BiggerPockets Podcast 488: From 4 Units to 2,000 and Why Large Multifamily “Isn’t So Scary”

BiggerPockets Podcast 488: From 4 Units to 2,000 and Why Large Multifamily “Isn’t So Scary”

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The average journey of a real estate investor tends to go something like this: buy a house, use profits to reinvest into another house, buy a duplex here and there, and buy another house again. Does this sound like you or someone you know?

For Feras Moussa, stacking single-family properties was never the goal, especially after he had to manage his first rental investments. At some point, it becomes too hard to scale and you’re stuck with 30+ units and 30+ tenants all trying to get your attention to fix something. This is how real estate can become more of a job than a business.

Feras knew this so he started venturing into medium/large multifamily investments instead. His first big multifamily deal was a 99-unit deal in Atlanta, Georgia. He was able to take a neglected apartment complex and turn it into a cash-flowing, high-value piece of property that he later sold for a sizable multiple. Now, Feras does bigger deals, like a $50M+ apartment complex that his company Disrupt Equity and Open Door Capital are partnering on.

If you feel too scared to jump (or even dip your toe) into bigger multifamily investments, hear out Feras. He shows it’s a lot less scary than most people think.

Click here to listen on Apple Podcasts.

Listen to the Podcast Here

Read the Transcript Here

Brandon:
This is the BiggerPockets Podcast, show 488.
“[inaudible 00:00:04] doing now. We are going in significantly lower leverage than what we could. Right? Literally to the tune of $8 million less leverage to reduce risk. Right? We don’t know what the future holds, but we know we cash flow, and we’ve reduced risks, so it’s a safe investment.”

Intro:
You’re listening to BiggerPockets Radio, simplifying real estate for investors large and small. If you’re here looking to learn about real estate investing without all the hype, you’re in the right place. Stay tuned and be sure to join the millions of others who have benefited from biggerpockets.com, your home for real estate investing online.

Brandon:
What’s going on? Good morning. This is Brandon Turner, host of the BiggerPockets Podcast, here with my cohost, Mr. David 31 Flavors Greene. What’s up, man? How you doing?

David:
Well, I just got a new nickname, so I’ve got to say I’m doing pretty good. Can you explain what that means?

Brandon:
No. No, I’m not going to explain it. It’s going to come up later in the show. You’ll hear it later, so stay tuned for that, a little bit about David’s background you might not know about him, that I did not know about him. And I’m like your bestie. I’m a little offended, actually. I didn’t know this. I learned it today. That said-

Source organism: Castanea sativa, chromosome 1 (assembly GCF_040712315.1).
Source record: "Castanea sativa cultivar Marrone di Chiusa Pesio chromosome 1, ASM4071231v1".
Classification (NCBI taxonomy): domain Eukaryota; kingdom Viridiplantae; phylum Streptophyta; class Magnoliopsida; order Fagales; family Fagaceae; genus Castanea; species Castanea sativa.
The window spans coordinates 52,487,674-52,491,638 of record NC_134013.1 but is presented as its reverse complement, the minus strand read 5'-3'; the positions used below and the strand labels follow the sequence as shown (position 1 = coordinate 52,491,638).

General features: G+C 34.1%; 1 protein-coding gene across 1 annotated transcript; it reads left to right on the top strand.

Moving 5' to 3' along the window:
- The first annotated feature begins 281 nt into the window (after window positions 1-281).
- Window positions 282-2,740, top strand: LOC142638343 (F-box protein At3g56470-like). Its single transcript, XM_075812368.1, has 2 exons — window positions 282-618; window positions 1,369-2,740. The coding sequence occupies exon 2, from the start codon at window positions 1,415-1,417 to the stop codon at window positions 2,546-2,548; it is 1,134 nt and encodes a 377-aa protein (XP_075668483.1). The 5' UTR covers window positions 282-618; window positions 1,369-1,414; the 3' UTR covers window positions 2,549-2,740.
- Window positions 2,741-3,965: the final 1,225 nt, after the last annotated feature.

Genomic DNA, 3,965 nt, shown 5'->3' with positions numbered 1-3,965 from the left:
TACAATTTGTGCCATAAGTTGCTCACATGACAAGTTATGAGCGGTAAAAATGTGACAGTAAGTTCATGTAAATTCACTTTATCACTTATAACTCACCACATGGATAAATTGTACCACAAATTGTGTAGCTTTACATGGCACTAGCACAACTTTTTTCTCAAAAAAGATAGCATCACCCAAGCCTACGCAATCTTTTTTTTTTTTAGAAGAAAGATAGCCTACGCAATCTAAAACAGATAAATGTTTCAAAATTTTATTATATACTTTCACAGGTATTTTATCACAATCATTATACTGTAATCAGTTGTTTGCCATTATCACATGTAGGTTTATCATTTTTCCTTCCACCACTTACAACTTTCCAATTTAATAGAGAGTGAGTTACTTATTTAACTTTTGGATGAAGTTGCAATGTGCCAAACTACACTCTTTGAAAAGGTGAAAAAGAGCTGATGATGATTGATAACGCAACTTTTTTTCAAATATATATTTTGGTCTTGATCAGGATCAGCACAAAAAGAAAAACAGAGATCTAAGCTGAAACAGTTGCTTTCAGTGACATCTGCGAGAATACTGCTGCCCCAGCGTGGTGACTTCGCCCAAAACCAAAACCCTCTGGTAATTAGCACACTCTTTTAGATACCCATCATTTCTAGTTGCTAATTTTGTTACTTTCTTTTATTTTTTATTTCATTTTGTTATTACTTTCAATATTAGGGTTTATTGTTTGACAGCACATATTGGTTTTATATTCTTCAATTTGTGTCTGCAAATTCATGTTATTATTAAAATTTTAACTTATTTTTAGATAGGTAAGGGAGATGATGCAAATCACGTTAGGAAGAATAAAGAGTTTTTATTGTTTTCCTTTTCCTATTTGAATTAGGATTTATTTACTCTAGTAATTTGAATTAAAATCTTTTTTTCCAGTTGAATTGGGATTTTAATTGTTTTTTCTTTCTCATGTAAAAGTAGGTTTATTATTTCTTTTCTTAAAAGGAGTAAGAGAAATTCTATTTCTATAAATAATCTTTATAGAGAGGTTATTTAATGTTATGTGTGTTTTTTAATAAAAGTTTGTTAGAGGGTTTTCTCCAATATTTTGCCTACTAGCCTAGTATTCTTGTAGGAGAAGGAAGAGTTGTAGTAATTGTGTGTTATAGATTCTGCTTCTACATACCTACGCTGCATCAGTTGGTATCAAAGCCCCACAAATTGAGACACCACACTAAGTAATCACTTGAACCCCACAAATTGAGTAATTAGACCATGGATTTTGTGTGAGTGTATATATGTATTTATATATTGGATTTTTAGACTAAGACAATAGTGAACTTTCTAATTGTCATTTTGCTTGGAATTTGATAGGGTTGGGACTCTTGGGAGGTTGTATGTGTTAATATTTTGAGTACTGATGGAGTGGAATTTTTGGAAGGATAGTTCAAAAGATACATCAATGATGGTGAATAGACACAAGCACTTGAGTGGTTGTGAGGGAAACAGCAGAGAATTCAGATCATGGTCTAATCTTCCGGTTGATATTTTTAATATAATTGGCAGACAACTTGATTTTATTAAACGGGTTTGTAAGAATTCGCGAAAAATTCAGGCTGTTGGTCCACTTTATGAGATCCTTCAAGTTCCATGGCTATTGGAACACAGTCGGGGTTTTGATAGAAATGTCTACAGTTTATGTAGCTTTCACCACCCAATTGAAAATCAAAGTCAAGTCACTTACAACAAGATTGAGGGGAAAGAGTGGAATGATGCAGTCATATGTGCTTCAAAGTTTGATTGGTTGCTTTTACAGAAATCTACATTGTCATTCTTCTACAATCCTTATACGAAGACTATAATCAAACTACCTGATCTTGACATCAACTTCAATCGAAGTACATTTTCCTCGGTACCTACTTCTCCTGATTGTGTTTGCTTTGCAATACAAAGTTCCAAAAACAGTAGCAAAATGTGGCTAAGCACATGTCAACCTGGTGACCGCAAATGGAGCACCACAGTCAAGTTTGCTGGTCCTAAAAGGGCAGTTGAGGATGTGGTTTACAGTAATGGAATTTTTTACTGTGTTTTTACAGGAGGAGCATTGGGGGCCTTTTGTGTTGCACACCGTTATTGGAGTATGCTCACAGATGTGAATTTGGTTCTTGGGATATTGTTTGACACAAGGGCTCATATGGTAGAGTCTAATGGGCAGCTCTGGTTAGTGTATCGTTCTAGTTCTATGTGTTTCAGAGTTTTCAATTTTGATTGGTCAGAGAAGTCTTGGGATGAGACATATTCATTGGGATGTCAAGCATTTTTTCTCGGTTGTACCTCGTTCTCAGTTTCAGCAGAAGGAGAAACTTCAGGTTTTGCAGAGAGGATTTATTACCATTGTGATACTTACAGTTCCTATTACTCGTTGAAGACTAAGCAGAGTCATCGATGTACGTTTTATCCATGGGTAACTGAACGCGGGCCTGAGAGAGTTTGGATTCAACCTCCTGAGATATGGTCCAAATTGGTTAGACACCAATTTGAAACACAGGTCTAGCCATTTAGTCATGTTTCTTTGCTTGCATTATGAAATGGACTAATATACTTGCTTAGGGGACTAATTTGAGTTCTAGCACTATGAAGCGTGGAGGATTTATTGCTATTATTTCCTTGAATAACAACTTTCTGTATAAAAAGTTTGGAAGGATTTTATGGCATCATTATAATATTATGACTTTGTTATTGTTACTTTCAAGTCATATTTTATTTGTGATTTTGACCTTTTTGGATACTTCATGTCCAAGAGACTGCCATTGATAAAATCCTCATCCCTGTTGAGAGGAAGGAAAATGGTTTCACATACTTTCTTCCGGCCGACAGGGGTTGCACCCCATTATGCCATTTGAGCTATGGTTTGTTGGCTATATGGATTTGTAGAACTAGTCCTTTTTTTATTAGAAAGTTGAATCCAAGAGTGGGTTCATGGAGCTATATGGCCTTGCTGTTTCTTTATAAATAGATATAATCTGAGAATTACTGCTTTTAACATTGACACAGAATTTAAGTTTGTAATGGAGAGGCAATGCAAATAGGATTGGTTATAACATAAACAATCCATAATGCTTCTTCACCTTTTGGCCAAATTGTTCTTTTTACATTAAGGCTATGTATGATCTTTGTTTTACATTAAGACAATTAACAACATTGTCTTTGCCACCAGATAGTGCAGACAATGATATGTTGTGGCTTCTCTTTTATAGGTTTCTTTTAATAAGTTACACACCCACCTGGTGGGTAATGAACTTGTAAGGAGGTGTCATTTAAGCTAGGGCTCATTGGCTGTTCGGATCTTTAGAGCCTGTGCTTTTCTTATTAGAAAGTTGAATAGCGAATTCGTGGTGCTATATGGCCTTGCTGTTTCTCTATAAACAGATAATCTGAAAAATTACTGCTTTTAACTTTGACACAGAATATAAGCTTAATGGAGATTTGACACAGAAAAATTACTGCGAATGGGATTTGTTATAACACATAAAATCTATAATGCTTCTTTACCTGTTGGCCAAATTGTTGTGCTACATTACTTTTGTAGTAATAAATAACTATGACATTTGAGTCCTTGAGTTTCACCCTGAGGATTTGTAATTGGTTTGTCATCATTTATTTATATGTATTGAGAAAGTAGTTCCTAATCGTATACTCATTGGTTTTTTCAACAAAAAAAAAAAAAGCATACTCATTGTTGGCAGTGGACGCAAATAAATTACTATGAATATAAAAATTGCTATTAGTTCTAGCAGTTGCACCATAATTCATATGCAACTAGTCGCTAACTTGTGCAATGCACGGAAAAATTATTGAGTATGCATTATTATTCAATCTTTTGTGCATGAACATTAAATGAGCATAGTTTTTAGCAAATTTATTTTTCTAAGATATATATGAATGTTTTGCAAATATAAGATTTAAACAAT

David:
That’s because all we ever do is talk about you. If you talked about me more than yourself, you’d know a lot more.

Brandon:
Listen, man, enough about me. Let’s talk about you. What do you think about me?

David:
I think that part of the reason we get along is … yeah, that’s actually very good.

Brandon:
Another joke, it’s another joke. Right?

David:
You said a comment one time before I was on the podcast that I always thought was good when you said, “Millennials say things like, ‘I’m a millennial. I don’t like labels.'” Or, “I’m a millennial. We don’t like labels.” I always thought that was one of the funniest things I’ve ever heard.

Brandon:
I don’t know if I was saying … I think I said that, and you just made fun of me for it. I don’t remember. Anyway. Today’s show is not about you. It’s not about you. Today’s show is about Feras, actually, an amazing guest. His name is Feras Moussa. Feras is a super awesome guy. He’s going to talk about going from the small deals and the mindset of the single-family and the small multi. He started with a fourplex all the way into buying 100-unit, and now today, he’s owned thousands of properties. He’s bought thousands of units. A cool story.
You’re going to hear a lot about that today, a little bit about underwriting, how to run the numbers on properties, and make sure you’re not messing up there. We talk a little bit about networking that’s really good. I talk about how David is a master networker. You’re going to learn David’s secrets today, so grab a pen for that and a lot more. So that and more to come. But first, let’s get today’s quick tip. David, why don’t you do this quick tip today, something real estate related? What can you share?